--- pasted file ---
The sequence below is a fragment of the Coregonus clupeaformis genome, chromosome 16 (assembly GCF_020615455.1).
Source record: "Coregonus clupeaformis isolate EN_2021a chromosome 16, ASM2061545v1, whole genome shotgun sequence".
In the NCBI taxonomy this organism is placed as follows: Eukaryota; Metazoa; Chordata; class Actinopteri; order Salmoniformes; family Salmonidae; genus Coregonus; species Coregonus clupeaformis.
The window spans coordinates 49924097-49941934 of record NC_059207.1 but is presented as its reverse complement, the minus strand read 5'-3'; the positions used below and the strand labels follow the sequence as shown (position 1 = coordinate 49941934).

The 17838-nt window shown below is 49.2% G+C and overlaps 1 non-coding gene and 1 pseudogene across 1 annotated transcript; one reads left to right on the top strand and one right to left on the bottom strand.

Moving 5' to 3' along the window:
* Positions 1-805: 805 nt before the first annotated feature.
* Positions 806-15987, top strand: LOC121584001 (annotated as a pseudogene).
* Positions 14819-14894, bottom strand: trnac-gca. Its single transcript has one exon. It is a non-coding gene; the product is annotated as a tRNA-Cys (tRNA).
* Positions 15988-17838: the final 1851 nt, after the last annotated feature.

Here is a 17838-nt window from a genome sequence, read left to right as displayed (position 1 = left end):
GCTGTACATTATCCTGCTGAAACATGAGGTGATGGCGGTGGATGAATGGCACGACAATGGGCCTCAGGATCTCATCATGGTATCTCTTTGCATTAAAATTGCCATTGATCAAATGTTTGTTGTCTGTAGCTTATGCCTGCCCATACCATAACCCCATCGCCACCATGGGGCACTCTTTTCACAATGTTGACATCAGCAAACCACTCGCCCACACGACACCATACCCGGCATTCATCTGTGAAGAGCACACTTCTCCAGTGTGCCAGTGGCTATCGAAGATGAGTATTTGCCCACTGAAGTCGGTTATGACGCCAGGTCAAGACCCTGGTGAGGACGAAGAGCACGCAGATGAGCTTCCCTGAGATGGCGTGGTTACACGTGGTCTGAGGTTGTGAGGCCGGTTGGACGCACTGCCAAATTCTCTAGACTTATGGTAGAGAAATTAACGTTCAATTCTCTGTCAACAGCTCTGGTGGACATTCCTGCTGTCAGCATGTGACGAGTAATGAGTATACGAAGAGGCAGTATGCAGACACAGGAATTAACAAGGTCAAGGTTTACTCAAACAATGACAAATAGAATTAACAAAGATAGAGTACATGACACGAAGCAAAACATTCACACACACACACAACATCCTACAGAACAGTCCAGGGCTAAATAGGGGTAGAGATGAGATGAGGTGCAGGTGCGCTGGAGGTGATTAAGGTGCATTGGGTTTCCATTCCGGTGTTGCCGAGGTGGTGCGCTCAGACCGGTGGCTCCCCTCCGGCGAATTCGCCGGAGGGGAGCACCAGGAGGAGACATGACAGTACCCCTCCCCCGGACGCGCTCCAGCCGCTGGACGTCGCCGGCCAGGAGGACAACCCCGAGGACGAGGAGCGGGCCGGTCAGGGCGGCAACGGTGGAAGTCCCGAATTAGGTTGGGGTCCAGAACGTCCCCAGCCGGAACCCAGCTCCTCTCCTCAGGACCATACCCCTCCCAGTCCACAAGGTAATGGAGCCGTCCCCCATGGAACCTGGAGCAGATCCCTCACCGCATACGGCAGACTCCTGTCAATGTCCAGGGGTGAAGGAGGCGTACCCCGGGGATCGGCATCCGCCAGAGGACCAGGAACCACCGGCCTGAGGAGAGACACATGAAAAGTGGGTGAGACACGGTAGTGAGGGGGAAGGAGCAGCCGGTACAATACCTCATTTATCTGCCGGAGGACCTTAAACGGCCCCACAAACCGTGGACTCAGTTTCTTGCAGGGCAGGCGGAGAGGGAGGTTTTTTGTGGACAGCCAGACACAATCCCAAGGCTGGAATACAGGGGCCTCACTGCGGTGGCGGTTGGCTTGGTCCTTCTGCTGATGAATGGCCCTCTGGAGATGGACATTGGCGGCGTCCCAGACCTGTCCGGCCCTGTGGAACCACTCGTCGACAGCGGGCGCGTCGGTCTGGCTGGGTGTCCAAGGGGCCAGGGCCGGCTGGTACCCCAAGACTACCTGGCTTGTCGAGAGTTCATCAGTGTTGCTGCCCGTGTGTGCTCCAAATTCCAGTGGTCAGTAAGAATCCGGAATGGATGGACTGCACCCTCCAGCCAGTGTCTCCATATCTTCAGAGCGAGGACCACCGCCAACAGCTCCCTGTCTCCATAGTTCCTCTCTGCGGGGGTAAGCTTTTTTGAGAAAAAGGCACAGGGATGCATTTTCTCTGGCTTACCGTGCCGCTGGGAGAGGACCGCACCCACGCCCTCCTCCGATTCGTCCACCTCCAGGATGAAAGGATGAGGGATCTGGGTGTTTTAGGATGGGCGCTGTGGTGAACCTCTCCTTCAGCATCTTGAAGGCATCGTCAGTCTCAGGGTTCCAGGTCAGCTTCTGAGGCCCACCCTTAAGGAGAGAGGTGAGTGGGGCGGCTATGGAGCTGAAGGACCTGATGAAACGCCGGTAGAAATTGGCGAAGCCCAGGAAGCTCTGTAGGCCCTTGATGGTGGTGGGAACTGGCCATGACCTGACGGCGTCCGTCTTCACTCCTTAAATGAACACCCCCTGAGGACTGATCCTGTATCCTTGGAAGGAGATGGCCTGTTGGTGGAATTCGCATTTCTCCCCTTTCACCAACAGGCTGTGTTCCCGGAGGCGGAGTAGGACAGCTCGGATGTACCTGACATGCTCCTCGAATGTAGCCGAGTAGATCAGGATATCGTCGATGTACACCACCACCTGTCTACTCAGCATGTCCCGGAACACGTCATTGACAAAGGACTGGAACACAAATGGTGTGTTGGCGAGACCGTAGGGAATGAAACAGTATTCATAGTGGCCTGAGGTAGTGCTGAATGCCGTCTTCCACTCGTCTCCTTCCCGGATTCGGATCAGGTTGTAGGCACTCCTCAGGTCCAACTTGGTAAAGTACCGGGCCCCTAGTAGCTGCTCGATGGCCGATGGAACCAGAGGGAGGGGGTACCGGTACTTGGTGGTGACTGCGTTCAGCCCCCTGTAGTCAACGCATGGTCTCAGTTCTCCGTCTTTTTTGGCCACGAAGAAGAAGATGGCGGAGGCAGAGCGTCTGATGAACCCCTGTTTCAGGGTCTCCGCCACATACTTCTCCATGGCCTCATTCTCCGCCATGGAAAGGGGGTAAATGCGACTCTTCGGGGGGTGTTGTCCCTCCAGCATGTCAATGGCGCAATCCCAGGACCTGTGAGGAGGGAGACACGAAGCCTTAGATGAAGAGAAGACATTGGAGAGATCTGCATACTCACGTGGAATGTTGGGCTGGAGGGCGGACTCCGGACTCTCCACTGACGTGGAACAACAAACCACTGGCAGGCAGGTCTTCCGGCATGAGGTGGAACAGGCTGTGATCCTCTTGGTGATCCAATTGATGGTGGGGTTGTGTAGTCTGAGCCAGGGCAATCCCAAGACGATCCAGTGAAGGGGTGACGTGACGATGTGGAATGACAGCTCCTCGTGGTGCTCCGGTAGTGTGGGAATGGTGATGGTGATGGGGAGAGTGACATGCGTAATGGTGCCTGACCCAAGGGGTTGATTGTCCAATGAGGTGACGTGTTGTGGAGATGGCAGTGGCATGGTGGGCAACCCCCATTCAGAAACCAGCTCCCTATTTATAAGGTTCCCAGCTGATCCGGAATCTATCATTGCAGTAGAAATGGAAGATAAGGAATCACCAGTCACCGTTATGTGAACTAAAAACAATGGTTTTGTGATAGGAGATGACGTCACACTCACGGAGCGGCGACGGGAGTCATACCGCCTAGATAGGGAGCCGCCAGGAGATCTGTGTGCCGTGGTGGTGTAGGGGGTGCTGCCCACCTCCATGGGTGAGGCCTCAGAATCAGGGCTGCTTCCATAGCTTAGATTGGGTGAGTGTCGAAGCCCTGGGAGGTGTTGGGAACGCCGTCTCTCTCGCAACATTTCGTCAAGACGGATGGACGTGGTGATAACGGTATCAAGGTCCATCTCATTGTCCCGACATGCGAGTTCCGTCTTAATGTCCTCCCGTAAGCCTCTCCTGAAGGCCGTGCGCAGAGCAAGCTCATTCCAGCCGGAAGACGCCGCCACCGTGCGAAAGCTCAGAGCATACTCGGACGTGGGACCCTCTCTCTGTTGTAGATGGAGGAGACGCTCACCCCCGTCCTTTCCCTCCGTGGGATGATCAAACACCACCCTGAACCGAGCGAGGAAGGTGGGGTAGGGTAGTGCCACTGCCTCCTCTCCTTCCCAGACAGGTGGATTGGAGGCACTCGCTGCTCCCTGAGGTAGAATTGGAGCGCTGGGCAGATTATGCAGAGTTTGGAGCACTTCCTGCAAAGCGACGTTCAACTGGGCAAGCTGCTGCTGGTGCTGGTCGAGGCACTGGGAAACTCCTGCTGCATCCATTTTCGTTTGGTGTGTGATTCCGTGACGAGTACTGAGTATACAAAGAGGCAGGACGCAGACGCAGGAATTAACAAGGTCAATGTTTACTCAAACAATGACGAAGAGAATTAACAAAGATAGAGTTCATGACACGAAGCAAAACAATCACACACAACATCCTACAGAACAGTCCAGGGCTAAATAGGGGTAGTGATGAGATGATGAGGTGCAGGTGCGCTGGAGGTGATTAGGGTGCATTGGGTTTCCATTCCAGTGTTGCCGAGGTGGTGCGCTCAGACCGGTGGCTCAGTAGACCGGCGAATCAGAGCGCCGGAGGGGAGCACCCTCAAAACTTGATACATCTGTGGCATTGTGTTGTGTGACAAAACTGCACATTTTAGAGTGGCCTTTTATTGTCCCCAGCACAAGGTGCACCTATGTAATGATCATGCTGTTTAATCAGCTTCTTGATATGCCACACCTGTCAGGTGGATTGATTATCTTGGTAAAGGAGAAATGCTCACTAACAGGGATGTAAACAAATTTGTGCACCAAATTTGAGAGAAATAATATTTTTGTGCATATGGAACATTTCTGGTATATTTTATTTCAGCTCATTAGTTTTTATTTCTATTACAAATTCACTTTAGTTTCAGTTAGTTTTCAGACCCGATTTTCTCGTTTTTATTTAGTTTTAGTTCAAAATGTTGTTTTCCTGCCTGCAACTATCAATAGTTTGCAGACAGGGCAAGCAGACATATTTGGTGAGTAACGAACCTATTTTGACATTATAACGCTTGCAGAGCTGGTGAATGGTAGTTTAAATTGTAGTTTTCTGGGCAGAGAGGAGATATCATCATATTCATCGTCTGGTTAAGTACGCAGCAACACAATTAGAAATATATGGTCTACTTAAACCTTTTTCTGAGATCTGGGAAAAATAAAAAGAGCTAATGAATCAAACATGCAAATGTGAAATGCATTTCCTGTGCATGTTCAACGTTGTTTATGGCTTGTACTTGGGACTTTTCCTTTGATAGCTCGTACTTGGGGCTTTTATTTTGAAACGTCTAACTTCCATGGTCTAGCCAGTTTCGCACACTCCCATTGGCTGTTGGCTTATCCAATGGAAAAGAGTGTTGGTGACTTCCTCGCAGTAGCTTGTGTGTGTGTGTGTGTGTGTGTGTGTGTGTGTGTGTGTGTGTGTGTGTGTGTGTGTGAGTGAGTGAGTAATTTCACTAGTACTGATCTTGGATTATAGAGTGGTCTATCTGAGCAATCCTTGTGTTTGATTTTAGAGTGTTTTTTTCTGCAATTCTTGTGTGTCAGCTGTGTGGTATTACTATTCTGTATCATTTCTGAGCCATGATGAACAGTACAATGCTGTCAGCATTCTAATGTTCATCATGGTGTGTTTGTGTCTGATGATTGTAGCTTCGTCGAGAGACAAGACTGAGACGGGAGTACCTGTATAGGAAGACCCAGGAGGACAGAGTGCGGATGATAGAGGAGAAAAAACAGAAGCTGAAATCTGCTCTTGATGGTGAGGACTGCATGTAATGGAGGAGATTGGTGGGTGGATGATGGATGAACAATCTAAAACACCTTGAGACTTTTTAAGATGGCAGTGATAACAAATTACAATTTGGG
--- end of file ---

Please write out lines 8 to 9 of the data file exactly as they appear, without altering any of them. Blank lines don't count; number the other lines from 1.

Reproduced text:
* Positions 806-15987, top strand: LOC121584001 (annotated as a pseudogene).
* Positions 14819-14894, bottom strand: trnac-gca. Its single transcript has one exon. It is a non-coding gene; the product is annotated as a tRNA-Cys (tRNA).